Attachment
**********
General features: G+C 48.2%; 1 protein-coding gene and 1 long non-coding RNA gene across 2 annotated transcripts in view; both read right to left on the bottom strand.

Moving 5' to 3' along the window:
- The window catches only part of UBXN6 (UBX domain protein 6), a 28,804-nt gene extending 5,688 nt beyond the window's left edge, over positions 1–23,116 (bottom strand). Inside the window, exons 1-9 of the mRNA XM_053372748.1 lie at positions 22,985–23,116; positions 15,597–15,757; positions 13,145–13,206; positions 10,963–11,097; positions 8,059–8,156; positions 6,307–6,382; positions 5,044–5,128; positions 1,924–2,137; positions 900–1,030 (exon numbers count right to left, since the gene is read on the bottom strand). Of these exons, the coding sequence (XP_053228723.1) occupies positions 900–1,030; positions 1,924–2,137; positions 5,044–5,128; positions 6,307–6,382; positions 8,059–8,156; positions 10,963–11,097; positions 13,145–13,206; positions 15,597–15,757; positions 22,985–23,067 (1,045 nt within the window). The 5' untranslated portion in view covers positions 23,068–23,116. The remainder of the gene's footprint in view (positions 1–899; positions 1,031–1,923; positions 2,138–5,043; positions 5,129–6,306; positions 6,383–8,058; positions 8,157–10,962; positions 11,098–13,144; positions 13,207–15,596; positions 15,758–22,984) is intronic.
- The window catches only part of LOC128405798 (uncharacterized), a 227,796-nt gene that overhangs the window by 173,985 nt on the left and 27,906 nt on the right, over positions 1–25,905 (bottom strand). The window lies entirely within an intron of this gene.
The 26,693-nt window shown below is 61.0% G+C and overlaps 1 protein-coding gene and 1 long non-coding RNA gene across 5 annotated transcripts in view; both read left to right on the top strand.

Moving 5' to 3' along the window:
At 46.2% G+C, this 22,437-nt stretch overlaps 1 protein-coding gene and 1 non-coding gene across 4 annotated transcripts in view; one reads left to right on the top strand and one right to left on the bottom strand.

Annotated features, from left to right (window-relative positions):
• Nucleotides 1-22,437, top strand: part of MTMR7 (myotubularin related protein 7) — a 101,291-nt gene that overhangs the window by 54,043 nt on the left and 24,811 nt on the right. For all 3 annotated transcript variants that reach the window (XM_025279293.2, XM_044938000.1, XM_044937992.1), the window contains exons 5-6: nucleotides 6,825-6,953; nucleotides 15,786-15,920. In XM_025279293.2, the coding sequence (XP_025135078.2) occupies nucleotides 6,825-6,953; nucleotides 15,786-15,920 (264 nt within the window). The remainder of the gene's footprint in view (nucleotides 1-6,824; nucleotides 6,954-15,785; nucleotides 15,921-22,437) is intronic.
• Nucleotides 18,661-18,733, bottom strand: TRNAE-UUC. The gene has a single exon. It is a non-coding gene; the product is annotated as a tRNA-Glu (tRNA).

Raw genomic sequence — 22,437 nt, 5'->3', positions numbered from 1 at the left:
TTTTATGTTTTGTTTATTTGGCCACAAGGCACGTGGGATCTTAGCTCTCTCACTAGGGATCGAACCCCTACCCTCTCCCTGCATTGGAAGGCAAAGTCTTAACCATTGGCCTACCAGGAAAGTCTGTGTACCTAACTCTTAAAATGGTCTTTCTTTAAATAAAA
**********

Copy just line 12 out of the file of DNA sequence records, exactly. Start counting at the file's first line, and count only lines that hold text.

TTTTATGTTTTGTTTATTTGGCCACAAGGCACGTGGGATCTTAGCTCTCTCACTAGGGATCGAACCCCTACCCTCTCCCTGCATTGGAAGGCAAAGTCTTAACCATTGGCCTACCAGGAAAGTCTGTGTACCTAACTCTTAAAATGGTCTTTCTTTAAATAAAA